When readers reach Storm and Honey, they may note a change in description. The collection opening with oceanic poems. I felt a sense of political urgency here. Whilst they were consistent within the section however, for Sun Music as a whole, they felt divided, even just in their colour associations of blues and greys. Long form poems jarred my reading at times and I established it was my least favourite section. This however, should not be seen as a criticism of her writing, but an understanding of the collection as a whole, to have not included these pieces may well have been more detrimental in creating a piece that demonstrates the change in writing over time.
“They say its perfume will make you swoon,
but only if you don’t desire it, and only if you wear
the silk during a difficult inward journey from which
you’ll remember either as a poet or a hermit, renouncing
wine and clothes, as you look up into a thankless
sky, and then cloak yourself in self-control and grief” (189).
Poetry, I find is most connected to our hearts and I think that Beveridge would perhaps agree with that statement. As a reader not familiar with the poet, I can sense that a darkness occurred for her. To see her transition through her writing however, is something moving in itself and was a reminder to readers to persist like sun and keep rising.
In her last section New Poems, I sensed a return to the earthy poems that she begins with. I was proud to sense the confidence in her poems towards the end and how they are utilized to grow. Beveridge’s new poems include a conciseness of language, each word hangs in its place. I do wonder if she does the same as I do when writing, fixating upon one particular creature or concept, questioned throughout as it happened consistently in the collection.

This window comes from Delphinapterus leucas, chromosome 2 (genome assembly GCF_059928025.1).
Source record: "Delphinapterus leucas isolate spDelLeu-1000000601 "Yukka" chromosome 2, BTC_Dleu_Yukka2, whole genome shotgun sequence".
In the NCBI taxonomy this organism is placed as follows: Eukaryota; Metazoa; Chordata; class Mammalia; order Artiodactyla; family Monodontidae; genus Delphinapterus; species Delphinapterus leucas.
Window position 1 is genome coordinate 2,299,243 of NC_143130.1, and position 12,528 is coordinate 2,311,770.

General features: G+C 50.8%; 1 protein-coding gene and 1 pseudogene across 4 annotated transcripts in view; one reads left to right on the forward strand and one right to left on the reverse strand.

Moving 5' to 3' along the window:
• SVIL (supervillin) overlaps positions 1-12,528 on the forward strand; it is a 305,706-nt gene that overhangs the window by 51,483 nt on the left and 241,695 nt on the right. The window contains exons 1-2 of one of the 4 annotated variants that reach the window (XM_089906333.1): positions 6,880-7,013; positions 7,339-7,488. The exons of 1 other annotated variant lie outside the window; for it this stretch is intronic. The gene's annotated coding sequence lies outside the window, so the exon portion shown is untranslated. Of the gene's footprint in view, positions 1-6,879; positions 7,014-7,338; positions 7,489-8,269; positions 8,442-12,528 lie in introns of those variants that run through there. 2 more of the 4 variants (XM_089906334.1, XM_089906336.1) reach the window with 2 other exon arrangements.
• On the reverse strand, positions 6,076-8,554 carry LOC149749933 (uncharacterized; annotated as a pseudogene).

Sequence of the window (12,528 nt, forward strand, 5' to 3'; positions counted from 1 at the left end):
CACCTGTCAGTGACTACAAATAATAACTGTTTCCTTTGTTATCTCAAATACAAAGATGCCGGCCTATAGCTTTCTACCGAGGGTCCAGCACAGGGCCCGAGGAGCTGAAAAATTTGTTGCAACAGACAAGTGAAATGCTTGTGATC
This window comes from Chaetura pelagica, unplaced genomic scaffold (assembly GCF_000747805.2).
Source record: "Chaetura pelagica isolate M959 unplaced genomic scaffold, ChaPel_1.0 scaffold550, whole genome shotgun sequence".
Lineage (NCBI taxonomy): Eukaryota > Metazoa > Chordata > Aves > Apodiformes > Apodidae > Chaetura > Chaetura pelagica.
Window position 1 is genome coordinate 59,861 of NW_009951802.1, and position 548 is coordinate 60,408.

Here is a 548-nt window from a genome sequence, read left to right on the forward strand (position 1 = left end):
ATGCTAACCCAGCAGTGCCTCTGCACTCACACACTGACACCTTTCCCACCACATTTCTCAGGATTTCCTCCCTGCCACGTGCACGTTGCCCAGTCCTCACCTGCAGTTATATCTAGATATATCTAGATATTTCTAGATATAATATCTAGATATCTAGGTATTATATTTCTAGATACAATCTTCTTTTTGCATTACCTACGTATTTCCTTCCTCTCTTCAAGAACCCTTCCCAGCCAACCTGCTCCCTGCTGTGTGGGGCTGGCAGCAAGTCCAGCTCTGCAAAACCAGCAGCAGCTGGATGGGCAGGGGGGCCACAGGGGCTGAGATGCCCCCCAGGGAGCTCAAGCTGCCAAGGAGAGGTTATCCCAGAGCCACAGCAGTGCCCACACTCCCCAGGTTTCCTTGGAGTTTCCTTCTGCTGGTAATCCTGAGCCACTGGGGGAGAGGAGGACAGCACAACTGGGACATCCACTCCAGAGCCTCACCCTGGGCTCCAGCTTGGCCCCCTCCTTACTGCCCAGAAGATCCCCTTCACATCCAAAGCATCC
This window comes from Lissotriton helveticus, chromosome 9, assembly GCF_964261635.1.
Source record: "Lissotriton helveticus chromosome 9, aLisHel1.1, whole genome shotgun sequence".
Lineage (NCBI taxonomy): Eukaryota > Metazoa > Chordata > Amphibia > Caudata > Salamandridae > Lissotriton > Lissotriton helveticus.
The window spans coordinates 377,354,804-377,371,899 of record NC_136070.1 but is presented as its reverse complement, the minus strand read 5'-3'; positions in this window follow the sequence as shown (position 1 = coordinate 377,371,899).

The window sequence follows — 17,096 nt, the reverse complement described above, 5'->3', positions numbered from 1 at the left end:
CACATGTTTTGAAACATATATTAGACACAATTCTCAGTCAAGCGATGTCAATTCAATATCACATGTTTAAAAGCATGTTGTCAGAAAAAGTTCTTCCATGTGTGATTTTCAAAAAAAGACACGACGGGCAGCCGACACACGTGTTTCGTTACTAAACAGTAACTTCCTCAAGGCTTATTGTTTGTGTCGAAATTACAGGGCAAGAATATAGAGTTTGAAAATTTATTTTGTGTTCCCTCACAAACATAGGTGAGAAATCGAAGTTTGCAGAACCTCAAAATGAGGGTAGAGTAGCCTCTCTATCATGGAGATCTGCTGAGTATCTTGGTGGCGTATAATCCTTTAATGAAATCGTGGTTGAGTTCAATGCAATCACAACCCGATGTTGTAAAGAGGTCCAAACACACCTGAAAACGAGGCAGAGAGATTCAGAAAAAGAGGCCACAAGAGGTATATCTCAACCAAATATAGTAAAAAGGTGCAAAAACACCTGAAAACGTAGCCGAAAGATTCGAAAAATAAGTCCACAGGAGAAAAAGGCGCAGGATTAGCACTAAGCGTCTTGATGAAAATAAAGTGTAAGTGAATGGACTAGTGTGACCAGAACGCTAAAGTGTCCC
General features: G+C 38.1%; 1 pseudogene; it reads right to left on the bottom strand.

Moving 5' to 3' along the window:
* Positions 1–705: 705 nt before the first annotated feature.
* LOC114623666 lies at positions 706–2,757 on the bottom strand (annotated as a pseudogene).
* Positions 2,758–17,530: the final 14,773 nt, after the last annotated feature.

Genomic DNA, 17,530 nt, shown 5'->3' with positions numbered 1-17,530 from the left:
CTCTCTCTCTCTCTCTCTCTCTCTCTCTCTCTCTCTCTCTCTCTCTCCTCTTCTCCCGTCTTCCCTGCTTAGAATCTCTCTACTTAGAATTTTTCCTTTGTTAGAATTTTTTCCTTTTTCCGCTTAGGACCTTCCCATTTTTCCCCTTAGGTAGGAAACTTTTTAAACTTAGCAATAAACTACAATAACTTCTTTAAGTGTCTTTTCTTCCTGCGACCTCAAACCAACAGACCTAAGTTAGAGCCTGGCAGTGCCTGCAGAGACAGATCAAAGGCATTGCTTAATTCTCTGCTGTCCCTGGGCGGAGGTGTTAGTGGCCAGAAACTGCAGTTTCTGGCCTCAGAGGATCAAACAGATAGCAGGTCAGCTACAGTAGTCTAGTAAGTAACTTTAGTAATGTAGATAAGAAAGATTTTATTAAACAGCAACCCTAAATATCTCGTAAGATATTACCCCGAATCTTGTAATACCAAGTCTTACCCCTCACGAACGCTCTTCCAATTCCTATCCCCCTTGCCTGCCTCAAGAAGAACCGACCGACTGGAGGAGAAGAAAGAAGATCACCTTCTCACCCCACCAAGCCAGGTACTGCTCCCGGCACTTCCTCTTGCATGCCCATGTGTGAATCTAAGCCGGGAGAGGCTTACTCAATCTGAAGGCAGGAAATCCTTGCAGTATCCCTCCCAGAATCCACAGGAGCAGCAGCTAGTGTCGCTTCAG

I found that some of my favourite poems were in this section as well, “Hymnal/Wild Bees” (87), “Banaras Silk” (189) “Sugarcane Juice” (196) stood out in particular. I even wondered if the poem that Beveridge concluded on was the right one, “Warmth” (216) demonstrated to me a beautiful conclusion and I would have loved to have seen a further exploration of that piece in particular. Nonetheless, the concluding section was powerful and presented the drama and feeling that Beveridge prides herself on.
Beveridge begins with a sunrise of colours that melt across the page, however the middle half of her collection felt gloomy and the divide between Wolf Notes and Storm and Honey was strong and jarring. But to watch her poems adapt and to feel a sense of accomplishment, that’s something I want to learn from.
I think that Beveridge is less lyrical in her poems than she hopes to be. She should pride herself on her free verse, lists and prose poems where they were, that strengthened her writing. I found myself faced with repetition and length and story consistently through the collection. This is what Beveridge offers to her readers, strength across thirty years and hopefully, to thirty more. I’m excited to read more Australian poetry that takes the time to glow and grant young readers and poets insight into the transitional powers of life and language.